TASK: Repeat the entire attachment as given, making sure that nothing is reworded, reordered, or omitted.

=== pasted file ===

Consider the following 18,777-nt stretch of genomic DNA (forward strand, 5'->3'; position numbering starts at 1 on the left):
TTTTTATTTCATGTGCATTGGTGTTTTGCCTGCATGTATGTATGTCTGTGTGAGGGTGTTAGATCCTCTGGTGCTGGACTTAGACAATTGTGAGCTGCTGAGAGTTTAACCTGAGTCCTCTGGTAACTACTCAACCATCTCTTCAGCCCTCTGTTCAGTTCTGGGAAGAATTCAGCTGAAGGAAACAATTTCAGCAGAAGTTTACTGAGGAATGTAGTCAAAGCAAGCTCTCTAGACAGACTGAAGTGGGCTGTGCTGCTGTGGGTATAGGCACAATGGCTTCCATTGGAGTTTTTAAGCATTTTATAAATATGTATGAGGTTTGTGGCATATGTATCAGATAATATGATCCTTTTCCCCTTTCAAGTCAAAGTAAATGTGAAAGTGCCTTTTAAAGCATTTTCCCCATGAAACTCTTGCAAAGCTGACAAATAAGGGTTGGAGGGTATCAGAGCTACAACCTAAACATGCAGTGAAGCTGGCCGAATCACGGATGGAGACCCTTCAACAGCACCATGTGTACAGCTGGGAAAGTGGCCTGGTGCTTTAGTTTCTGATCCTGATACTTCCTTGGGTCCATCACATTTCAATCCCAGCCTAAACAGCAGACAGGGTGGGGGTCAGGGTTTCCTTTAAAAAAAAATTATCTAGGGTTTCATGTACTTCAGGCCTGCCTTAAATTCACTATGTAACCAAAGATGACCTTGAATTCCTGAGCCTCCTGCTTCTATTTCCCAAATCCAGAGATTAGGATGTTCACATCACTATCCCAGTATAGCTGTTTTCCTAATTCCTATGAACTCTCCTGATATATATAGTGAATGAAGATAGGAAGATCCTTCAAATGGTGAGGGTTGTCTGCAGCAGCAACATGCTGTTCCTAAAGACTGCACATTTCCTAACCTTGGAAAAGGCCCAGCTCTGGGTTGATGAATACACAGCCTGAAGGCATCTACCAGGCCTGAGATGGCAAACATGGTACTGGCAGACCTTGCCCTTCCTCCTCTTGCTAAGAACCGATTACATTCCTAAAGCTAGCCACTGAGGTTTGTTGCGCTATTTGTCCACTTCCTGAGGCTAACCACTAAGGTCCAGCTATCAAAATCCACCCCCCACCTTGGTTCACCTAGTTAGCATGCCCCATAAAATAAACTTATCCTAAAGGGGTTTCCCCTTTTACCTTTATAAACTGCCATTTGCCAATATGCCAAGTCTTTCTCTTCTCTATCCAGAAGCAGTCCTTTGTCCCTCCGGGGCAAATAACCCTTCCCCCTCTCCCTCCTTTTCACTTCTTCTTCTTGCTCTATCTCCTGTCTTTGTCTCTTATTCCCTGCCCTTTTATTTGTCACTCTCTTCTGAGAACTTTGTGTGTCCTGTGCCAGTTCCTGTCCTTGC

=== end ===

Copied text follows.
Consider the following 18,777-nt stretch of genomic DNA (forward strand, 5'->3'; position numbering starts at 1 on the left):
TTTTTATTTCATGTGCATTGGTGTTTTGCCTGCATGTATGTATGTCTGTGTGAGGGTGTTAGATCCTCTGGTGCTGGACTTAGACAATTGTGAGCTGCTGAGAGTTTAACCTGAGTCCTCTGGTAACTACTCAACCATCTCTTCAGCCCTCTGTTCAGTTCTGGGAAGAATTCAGCTGAAGGAAACAATTTCAGCAGAAGTTTACTGAGGAATGTAGTCAAAGCAAGCTCTCTAGACAGACTGAAGTGGGCTGTGCTGCTGTGGGTATAGGCACAATGGCTTCCATTGGAGTTTTTAAGCATTTTATAAATATGTATGAGGTTTGTGGCATATGTATCAGATAATATGATCCTTTTCCCCTTTCAAGTCAAAGTAAATGTGAAAGTGCCTTTTAAAGCATTTTCCCCATGAAACTCTTGCAAAGCTGACAAATAAGGGTTGGAGGGTATCAGAGCTACAACCTAAACATGCAGTGAAGCTGGCCGAATCACGGATGGAGACCCTTCAACAGCACCATGTGTACAGCTGGGAAAGTGGCCTGGTGCTTTAGTTTCTGATCCTGATACTTCCTTGGGTCCATCACATTTCAATCCCAGCCTAAACAGCAGACAGGGTGGGGGTCAGGGTTTCCTTTAAAAAAAAATTATCTAGGGTTTCATGTACTTCAGGCCTGCCTTAAATTCACTATGTAACCAAAGATGACCTTGAATTCCTGAGCCTCCTGCTTCTATTTCCCAAATCCAGAGATTAGGATGTTCACATCACTATCCCAGTATAGCTGTTTTCCTAATTCCTATGAACTCTCCTGATATATATAGTGAATGAAGATAGGAAGATCCTTCAAATGGTGAGGGTTGTCTGCAGCAGCAACATGCTGTTCCTAAAGACTGCACATTTCCTAACCTTGGAAAAGGCCCAGCTCTGGGTTGATGAATACACAGCCTGAAGGCATCTACCAGGCCTGAGATGGCAAACATGGTACTGGCAGACCTTGCCCTTCCTCCTCTTGCTAAGAACCGATTACATTCCTAAAGCTAGCCACTGAGGTTTGTTGCGCTATTTGTCCACTTCCTGAGGCTAACCACTAAGGTCCAGCTATCAAAATCCACCCCCCACCTTGGTTCACCTAGTTAGCATGCCCCATAAAATAAACTTATCCTAAAGGGGTTTCCCCTTTTACCTTTATAAACTGCCATTTGCCAATATGCCAAGTCTTTCTCTTCTCTATCCAGAAGCAGTCCTTTGTCCCTCCGGGGCAAATAACCCTTCCCCCTCTCCCTCCTTTTCACTTCTTCTTCTTGCTCTATCTCCTGTCTTTGTCTCTTATTCCCTGCCCTTTTATTTGTCACTCTCTTCTGAGAACTTTGTGTGTCCTGTGCCAGTTCCTGTCCTTGC